The deputy information commissioner seemed more reasonable. He mentioned for example that a right to be forgotten that entitled consumers to have their data erased entirely would be difficult to acheive technically and would have to be relaxed. The word he used was “unrealistic”, quite so, every developer knows that you do not lightly delete database records. He also mentioned that impact assessments were a potential problem and “one size fits all” regulations may be onerous to some (I have heard that impact assessment might need to be conducted for every change to regulated software). Conversely there may be a problem of fragmentation in the data protection regime, with courts, police and public sector bodies subject to a separate regime. One regime could be hard enough with a great deal of detail in it, from the details of documentation to be filed and the qualifications of members of staff corporations would be required to retain.
Another item mentioned by the deputy information commissioner was that there is a stiff deadline for the regulations to pass. If they don’t get through by March/April 2014 then they will have to be abandoned as elections are held and may not be picked up again.
Kassey Chappelle spoke on behalf of Vodafone (video bookmark). She claimed there is a level of under-investment in privacy by corporations [not according to that Microsoft advert 🙂 ] and that Vodafone had tried to do more. They had conducted a health-check of privacy in the company and found a spaghetti mess of policies and procedures agreed on a product-by-product basis in a range of jurisdictions, all agreed beteen product managers and lawyers. She claimed, fairly I suppose, that lawyers are trained to provide technically correct answers about what to do in the face of the law and that the user experience, and the user’s desires of the product are secondary. Consent was being captured in various places, usually by just showing a massive block of legalese. It was not meaningful to users and was a mess to adminsiter.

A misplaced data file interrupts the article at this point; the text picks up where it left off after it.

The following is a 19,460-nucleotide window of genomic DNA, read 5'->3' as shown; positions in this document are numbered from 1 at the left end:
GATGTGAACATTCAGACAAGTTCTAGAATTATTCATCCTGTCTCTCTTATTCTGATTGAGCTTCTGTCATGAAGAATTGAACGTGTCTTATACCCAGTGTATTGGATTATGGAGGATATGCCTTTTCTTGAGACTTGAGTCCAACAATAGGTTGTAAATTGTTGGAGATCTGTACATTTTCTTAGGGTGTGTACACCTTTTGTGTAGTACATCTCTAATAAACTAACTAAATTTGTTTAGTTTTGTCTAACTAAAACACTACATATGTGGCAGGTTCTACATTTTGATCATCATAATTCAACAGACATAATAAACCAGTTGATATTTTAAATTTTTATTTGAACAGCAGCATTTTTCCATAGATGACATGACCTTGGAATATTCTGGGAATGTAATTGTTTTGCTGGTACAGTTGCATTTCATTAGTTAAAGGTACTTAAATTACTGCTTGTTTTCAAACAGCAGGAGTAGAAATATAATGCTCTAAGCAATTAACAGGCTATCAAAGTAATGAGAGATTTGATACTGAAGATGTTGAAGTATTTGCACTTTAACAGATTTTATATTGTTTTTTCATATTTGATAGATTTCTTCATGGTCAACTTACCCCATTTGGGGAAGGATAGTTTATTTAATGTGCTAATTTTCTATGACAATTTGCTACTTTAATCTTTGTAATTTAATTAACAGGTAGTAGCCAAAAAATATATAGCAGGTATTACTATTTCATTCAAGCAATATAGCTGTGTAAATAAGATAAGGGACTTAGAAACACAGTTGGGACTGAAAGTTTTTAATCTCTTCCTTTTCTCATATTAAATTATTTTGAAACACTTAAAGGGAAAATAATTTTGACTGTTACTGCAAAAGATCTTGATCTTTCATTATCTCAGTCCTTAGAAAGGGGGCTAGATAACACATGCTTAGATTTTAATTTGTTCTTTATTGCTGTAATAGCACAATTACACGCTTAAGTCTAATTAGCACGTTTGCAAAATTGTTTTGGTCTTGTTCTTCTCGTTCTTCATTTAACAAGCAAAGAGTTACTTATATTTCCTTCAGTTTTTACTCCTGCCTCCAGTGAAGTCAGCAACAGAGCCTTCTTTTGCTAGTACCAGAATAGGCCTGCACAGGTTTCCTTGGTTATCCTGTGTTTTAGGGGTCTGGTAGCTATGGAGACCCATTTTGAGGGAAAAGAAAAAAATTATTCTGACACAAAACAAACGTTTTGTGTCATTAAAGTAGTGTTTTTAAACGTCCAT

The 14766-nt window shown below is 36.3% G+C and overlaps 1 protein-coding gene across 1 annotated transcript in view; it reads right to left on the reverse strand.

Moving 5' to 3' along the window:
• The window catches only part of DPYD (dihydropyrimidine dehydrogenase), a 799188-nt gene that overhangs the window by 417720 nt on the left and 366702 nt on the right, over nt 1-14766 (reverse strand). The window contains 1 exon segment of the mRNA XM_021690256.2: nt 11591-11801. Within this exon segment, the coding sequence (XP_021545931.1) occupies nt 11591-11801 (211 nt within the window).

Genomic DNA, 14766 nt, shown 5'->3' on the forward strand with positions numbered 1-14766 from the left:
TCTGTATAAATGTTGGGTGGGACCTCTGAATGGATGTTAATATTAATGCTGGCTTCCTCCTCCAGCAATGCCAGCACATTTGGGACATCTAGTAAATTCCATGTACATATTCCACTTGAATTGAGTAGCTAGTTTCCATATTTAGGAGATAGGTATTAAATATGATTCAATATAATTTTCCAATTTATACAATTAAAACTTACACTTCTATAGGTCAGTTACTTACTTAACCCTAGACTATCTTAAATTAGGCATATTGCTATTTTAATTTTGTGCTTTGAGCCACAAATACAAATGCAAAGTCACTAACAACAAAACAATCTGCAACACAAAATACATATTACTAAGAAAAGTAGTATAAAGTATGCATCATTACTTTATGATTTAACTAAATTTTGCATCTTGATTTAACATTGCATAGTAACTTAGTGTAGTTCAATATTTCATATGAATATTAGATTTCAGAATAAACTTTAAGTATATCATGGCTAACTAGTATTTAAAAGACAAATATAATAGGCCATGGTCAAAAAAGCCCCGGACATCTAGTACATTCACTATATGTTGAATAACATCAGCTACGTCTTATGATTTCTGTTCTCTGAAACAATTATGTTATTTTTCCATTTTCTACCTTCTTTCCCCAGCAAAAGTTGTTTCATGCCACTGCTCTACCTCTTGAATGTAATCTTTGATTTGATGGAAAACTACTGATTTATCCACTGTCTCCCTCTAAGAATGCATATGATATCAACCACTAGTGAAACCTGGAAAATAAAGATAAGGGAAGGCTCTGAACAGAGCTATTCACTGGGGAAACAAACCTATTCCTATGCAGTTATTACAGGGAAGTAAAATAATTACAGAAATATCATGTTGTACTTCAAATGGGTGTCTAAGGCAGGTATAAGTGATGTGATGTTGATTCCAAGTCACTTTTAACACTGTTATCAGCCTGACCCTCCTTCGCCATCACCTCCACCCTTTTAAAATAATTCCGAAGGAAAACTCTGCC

The alternative approach outlined for Vodafone gave the marketing and product development functions control over privacy and made privacy a feature of their business model and user experience rather than a tick-box add-on considered only at the end. This was privacy by design, as intended for the new law, but brought into the business proposition and (it was claimed) into the culture of the company, at least that was the declared intent.
Chappelle called this model “accountability” and wanted legislation that gave companies the responsibility to deal with consumers in an accountable way, and placed the burden of getting audits of that behaviour onto the corporations. Of course, a large corporation like Vodafone has no problem paying for such processes but this is not the case for many start ups; although of course a start up also has full control of what promises it chooses to be accountable for.
The end of the conference EFF founder John Perry Barlow addressed the conference for the keynote. His was to be an interactive keynote and he pointed out every seat contained a microphone so that questions could be asked. This proved interesting.
Barlow’s vision was of a world in which any person, anywhere on Earth (a big enough vision for the next few decades), would be able to access any knowledge that is known to the human race as quickly as their particular mind was able to assimilate it, so without restrictions of access and intellectual property regimes. he saw the world changing fast as “religions”, such as Christianity or The United States of America suffered from the shock of new information flows and transparency.
For actual religions, he said, this made religious epistemology – the idea that what is right is in a particular book – unsustainable as young minds free to explore the Web would find superior answers more readily and which undermined religious texts.